Information security (infosec) analysts are seeing a major shift from modern ransomware strikes to old-fashioned Trojan attacks. According to the most recent edition of Microsoft’s Security Intelligence Report (SIR), hackers are using Trojan-style attacks more than ever, and this uptick in activity is largely due to an increase in potential vectors.
Dangers Hidden in Trojan Attacks
Whereas the most spectacular hacks that have made headlines over the last two years have been related to ransomware attacks against hospitals and even police department, the Microsoft SIR study indicates that Trojan attacks on average users climbed by more than 57 percent over the second half of 2015.
In Windows computers and tablets, the following Trojans have been detected by SIR analysts:
Every other malware detection being reported by Microsoft’s security products these days is a Trojan. This is a major infosec concern due to the diversity of Trojan delivery methods.
New Avenues of Malware Attack
The new generation of Trojan attacks seeks to take advantage of the machine-to-machine (M2M) protocol, the Internet of Things (IoT) and smartphone assistants such as Apple Siri, Google Now, and Microsoft Cortana. Infosec researchers are also worried about smart home automation devices such as the Amazon Echo and Google Home.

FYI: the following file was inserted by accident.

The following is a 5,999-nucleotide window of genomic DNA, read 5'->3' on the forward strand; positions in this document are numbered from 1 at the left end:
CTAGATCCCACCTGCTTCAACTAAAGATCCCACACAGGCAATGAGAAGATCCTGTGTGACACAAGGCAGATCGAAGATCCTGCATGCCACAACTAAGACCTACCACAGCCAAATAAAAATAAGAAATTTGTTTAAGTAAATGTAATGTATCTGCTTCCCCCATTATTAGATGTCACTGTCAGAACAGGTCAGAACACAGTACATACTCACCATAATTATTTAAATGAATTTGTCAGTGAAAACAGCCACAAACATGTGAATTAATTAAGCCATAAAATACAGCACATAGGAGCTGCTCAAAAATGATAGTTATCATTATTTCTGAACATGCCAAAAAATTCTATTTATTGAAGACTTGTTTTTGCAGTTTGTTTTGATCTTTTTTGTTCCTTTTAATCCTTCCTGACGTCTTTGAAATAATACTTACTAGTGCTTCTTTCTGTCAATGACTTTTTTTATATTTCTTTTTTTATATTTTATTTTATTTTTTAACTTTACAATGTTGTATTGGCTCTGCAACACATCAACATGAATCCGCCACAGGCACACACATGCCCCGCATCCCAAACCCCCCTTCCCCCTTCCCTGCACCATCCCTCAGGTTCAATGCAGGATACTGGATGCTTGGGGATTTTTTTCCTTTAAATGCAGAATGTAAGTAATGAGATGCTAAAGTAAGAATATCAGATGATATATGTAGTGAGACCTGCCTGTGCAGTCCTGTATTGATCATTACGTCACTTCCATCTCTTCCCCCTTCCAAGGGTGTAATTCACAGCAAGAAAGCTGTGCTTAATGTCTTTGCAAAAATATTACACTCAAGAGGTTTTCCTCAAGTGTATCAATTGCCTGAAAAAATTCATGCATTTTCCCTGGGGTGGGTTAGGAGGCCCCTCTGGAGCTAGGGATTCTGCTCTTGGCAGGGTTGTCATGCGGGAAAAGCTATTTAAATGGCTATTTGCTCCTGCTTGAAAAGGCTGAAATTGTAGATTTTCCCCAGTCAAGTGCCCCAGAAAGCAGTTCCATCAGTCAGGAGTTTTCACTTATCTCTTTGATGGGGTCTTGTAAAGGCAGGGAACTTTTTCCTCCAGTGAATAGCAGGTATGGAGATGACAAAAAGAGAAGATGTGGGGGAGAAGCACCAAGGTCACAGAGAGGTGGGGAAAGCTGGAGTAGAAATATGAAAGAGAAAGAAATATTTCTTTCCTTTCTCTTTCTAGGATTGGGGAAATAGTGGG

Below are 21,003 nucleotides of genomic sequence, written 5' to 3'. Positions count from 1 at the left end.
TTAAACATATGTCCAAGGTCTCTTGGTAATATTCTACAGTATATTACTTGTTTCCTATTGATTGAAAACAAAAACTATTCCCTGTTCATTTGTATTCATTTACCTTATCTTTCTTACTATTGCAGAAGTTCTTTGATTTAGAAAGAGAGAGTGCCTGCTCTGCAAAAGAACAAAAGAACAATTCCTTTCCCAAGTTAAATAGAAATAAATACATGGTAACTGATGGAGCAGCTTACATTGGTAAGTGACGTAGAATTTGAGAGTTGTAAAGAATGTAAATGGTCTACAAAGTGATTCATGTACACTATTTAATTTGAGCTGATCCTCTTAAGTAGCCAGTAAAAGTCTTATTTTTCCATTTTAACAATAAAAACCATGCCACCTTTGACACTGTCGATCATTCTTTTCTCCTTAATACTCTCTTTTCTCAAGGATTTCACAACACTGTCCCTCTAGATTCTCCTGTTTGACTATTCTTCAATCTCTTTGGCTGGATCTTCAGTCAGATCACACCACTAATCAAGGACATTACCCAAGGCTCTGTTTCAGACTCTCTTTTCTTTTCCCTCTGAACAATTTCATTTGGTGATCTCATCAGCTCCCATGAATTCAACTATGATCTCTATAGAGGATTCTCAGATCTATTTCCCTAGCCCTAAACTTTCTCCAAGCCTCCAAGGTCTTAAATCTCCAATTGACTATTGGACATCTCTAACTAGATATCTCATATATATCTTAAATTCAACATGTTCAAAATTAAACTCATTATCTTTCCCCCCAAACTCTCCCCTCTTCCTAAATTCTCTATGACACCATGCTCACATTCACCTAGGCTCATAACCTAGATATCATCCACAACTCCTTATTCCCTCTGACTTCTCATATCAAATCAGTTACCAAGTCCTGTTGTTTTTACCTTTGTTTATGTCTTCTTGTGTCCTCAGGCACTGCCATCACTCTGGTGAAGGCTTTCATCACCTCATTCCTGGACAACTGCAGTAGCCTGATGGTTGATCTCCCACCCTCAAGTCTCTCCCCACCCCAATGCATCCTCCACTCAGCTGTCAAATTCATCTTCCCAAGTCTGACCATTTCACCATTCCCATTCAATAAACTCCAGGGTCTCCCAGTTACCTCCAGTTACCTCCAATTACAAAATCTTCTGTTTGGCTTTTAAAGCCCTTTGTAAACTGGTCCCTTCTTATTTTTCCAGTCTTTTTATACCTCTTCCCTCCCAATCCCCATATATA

One of the most worrisome attacks was recently reported by McAfee Labs and identified as Trojan Acecard. The attack surface, in this case, is an Android smartphone; the vector is a phishing script that invites victims to try a new app or a video, which in reality enables a script to run in the background. The next time the user accesses the Google Play digital marketplace, the malicious script prompts the user to take a selfie of their driver’s license and uploading it for credit card verification. In reality, the selfie is going to attackers who will use it for identity theft.